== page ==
General Press Release
Contact: Wendy Hirschhorn Contact: Lisa Salberg
T: 212-826-8790 T: 973-983-7429
The Great Masquerader
Hypertrophic Cardiomyopathy -- HCM
Hibernia, NJ (April 24, 2009) — Do you experience symptoms of asthma, or athletically induced asthma? Have you ever felt a panic attack coming on? Are you suffering from what you think is depression? Has your doctor detected an innocent murmur? Those symptoms could be masking the "Great Masquerader" Hypertrophic Cardiomyopathy (HCM) -- a genetic disease which results in a thickening of the heart muscle – and is the leading cause of sudden death in children and young adults.
HCM is the leading cause of sudden cardiac arrest in young people
One in five hundred north Americans have HCM and it can be detected and treated allowing patients to live long lives. HCM is a not an uncommon heart disease. HCM is nearly seven times more common than Cystic Fibrosis. Each year, over 1600 Americans will die from HCM. Over fifty percent will be under the age of fifty four.
“Between one in five hundred and one in one thousand births could be affected by HCM. Based on the data, we may estimate that as many as 600,000 people may have HCM in the US alone,” according to leading HCM cardiac specialist, Dr. Barry J. Maron of the Minneapolis Heart Institute.
There is no particular symptom or complaint which is unique to HCM and symptoms may occur at any stage in a person's life, even though the condition may have been present for some time. The reason for the onset of symptoms is often not clear. However, they include shortness of breath, chest pain, palpitations, light-headedness and blackouts. The most commonly seen misdiagnosis is asthma, specifically “athletically induced asthma” as a first sign or symptom. This is likely due to transient shortness of breath often seen in HCM. Unfortunately, in some instances, the first symptom may be sudden cardiac arrest. HCM accounts for 40 percent of all deaths on athletic playing fields across the country.
Early detection can mean the difference between life and death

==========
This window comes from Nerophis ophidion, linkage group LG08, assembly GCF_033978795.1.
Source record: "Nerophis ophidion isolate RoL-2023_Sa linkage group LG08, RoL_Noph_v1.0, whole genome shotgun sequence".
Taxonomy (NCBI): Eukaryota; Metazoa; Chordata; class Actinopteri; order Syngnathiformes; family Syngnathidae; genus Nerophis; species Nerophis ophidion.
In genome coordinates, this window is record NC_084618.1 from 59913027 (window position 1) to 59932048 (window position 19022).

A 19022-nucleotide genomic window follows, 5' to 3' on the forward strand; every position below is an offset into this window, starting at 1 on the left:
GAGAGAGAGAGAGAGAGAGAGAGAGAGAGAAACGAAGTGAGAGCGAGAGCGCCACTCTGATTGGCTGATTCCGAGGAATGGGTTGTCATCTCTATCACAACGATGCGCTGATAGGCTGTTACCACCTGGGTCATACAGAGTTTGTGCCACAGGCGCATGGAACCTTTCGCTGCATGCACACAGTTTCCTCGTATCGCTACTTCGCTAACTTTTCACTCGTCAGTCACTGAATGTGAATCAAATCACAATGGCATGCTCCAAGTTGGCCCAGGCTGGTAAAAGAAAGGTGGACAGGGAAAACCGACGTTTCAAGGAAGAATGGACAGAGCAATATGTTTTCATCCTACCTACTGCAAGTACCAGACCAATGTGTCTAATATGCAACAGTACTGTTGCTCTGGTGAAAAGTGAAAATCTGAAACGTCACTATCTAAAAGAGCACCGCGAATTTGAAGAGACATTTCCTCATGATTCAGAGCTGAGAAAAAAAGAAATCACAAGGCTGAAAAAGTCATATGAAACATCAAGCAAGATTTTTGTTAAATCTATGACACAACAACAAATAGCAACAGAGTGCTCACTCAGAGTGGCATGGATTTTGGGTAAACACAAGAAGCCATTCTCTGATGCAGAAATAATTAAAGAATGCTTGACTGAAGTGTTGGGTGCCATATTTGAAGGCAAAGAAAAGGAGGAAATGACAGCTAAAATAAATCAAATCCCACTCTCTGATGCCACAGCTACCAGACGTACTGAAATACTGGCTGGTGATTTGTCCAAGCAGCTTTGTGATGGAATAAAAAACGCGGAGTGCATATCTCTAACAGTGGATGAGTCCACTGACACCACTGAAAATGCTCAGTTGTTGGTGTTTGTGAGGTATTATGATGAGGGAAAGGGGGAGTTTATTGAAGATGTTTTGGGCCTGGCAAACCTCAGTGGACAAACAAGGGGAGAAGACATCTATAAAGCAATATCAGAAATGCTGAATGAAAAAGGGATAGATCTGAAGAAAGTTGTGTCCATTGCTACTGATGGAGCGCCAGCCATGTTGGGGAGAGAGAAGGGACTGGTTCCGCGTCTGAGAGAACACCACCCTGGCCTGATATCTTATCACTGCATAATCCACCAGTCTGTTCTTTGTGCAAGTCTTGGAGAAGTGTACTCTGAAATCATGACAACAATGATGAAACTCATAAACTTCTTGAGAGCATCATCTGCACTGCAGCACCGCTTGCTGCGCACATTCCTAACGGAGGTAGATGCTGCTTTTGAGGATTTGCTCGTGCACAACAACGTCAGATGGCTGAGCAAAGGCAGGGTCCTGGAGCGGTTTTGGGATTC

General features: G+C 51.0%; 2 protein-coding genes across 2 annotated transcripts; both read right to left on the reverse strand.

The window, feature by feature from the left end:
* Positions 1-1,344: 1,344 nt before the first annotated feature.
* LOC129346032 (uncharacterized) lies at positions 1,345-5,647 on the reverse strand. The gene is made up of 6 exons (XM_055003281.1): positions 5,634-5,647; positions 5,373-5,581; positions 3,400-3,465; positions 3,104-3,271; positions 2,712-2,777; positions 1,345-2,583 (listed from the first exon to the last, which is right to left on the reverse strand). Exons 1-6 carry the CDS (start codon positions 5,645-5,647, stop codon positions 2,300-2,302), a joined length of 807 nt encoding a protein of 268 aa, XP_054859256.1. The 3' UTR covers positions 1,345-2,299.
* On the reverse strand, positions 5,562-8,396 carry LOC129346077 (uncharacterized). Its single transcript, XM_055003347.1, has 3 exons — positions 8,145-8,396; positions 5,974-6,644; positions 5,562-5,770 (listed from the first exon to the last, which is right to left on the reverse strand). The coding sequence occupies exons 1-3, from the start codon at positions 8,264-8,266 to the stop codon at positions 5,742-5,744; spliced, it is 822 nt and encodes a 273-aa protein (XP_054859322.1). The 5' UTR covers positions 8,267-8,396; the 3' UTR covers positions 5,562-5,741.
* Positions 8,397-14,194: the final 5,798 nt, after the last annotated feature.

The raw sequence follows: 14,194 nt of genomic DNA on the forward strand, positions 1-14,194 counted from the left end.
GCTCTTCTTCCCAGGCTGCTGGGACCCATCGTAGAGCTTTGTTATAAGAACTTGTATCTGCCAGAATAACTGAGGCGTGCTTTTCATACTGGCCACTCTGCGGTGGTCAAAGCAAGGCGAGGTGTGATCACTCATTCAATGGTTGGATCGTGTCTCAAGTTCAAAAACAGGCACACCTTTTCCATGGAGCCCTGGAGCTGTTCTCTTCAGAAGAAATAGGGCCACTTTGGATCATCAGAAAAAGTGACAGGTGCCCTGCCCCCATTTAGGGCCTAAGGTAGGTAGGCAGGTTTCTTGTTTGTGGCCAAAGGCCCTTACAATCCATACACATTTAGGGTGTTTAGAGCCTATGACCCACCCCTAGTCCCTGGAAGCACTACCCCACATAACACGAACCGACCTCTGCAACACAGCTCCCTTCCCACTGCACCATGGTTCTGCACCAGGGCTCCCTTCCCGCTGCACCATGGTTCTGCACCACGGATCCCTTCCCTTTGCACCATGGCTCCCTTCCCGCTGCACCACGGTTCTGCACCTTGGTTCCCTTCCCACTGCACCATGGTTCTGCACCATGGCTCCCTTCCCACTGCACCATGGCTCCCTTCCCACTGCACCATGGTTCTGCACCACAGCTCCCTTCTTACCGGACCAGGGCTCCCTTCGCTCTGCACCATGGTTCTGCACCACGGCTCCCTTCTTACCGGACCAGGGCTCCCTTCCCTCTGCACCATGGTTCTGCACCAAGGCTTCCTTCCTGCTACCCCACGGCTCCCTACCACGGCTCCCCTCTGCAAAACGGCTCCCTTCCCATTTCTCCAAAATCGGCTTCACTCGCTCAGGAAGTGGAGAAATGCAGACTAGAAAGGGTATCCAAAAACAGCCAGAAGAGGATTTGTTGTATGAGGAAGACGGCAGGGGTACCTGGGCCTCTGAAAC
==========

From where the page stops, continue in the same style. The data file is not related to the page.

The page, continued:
HCMA is a not for profit 501(c) (3) organization formed in 1996 to provide information, support and advocacy to patients, their families and medical providers. The HCMA is structured with medical advisors governing all of the medical content provided by the HCMA and a Board of Director governing the day-to-day operations and growth. The HCMA is supported by grants and donations. Lead Medical Advisor is Dr. Barry J. Maron of the Minneapolis Heart Institute Foundation.
Lisa Salberg, CEO and Founder of the HCMA and co-author of HCM: For Patients, Their Families, and Interested Physicians is also a patient. She has been able to trace the disease in her family for at least four generations -- including her grandfather, her uncle, an aunt, her father and her sister – and has been an advocate for early detection, raising awareness about HCM while working toward improving and saving the lives of those with HCM since 1996. For more information about The Hypertrophic Cardiomyopathy Association log on to www.4HCM.org. To schedule an interview with Lisa Salberg, please call Lisa La Valle-Finan at 973-337-6895, or via email at LLFinan@4HCM.org
Possible Media Questions
Ø What is Hypertrophic Cardiomyopathy (HCM)? How common is HCM?
Ø How can we tell if HCM caused Tyler’s death?
Ø Why do kids, young adults and athletes die suddenly from HCM?
Ø What are the warning signs parents should learn?
Ø What is the difference between “athlete’s heart” and HCM?
Ø How do you know if you have HCM?
Ø What are the symptoms?
Ø What testing should be done to determine if you have HCM?
Ø If HCM is not treated, will the heart get bigger?
Ø Can you develop other heart-related conditions?
o If you have HCM should you exercise, play sports, or be on a special diet?
o If an immediate family member is diagnosed with HCM, should all family members be tested?
o Is it expensive?
o Is it covered by insurance?
Ø Are there occupations people with HCM should avoid?
Ø Is there a cure for HCM? Is there one in the pipeline?
Ø How is HCM treated medically? Lifestyle changes?
Ø Where can I find out more information about HCM